I know someone who is giving pickled okra, green beans, and cucumbers for Christmas. At the time of this writing she has mixed the water, sugar, vinegar, and selected the vegetables listed above, and “canned” (which just means put into glass jars with lids –again, you probably have one or two around) so they will be ready. You could do the same, or try pickling some tomatoes, asparagus, cauliflower, carrots, or peppers… The cost for four jars will come in under $10.

Making anything that involves pickling, baking, or fermenting gives you experience with the most tried and true food preparation techniques known. Forget about “fresh”! You make one of these as a gift and you become a part of history: Was this made before in the same conditions (temperature, humidity, altitude)?  Also, if you change or add just one ingredient, like a spice, from a recipe you’ve read it makes it your own.  Did you know that?! Impressive, no?  Maybe you’ve made your mark on the world in a way… That just might beat the latest Facebook post!

Take these ideas a little further by designing and printing your own labels (and photograph them and post the pics on Facebook!). In this case a gift bag might make a better presentation than a gift box, as you can keep it upright and keep things from spilling…

Hey, did I mention I also like to find rocks and glue googly eyes on them so they look like people faces?!  All kidding aside, your time is worth something.  So, giving gifts like these is not in any way being cheap. And, it’s all right to be whimsical!

So, try to find a few things to laugh about as you prepare your gifts (could those googly eyes –which you can also find at a craft store--go on your ketchup jars?). It has been said many times: a quality a woman appreciates most in a man is his sense of humor.  I cheerfully agree.  I look forward to sharing more gift giving ideas with you next week.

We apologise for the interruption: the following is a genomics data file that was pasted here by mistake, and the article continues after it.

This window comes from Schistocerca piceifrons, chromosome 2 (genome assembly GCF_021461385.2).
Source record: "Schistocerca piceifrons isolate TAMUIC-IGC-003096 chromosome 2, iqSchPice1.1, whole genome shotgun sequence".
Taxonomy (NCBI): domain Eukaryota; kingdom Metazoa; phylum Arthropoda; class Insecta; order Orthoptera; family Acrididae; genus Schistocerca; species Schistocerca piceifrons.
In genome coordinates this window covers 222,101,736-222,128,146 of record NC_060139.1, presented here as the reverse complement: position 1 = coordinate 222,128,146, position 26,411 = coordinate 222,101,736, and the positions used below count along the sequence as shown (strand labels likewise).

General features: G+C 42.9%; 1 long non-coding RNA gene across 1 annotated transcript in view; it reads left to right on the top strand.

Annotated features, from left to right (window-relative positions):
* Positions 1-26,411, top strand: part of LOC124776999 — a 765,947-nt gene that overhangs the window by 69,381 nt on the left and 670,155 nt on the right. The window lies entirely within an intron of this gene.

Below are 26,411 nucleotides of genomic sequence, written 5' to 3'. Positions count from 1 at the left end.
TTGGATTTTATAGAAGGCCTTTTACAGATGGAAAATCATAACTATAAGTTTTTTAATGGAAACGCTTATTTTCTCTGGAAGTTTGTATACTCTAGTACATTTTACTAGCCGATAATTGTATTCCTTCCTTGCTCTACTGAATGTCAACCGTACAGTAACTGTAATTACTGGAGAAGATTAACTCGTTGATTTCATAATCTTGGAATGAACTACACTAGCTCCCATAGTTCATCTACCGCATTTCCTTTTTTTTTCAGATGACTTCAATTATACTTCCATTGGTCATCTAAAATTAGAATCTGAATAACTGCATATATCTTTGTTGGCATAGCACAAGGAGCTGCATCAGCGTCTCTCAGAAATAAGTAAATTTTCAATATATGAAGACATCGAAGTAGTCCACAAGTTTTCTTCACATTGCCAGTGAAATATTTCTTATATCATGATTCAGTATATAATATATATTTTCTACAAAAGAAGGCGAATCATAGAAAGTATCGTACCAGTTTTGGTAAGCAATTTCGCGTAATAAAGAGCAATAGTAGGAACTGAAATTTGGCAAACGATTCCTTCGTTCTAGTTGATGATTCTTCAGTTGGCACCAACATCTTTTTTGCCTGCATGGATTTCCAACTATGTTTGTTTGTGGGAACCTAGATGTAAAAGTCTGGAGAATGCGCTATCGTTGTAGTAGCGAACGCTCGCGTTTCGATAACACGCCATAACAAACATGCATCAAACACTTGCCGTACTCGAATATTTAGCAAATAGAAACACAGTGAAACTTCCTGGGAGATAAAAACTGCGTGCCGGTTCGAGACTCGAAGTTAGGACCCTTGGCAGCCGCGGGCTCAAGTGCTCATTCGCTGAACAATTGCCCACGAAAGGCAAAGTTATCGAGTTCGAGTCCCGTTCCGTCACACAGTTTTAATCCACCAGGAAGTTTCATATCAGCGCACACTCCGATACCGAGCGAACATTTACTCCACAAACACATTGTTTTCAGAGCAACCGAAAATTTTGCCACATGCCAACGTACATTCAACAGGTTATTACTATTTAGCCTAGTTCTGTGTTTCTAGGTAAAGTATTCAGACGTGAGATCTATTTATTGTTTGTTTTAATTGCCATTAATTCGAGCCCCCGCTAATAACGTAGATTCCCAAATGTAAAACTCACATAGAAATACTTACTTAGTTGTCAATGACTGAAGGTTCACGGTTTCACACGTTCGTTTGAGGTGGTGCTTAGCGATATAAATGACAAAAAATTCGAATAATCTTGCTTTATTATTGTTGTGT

Part 3

I recently read an article that summarized intelligence as “a sensitivity to things”.  I have taken great pleasure in wondering about the meaning of that statement.  I think that giving a gift to someone exemplifies that claim. It is also an endeavor that makes us uniquely human.  But, let’s get to the nuts and bolts, or rather, the blood and guts of this and consider some ideas…

Do you shop at a local farmer’s market?  Chances are there are vendors selling local honey, olive oil, or artisanal vinegars.  I often give locally-sourced honey as a gift.  I like to buy two or three 16oz bottles and make a gift box for someone who lives in a distant part of the country.  I make sure to package carefully by padding the jars or bottles with plenty of tissue or confetti.  Again, this is not something you can find just anywhere, which makes it special.  It will cost around $25-30 (including shipping) at the most.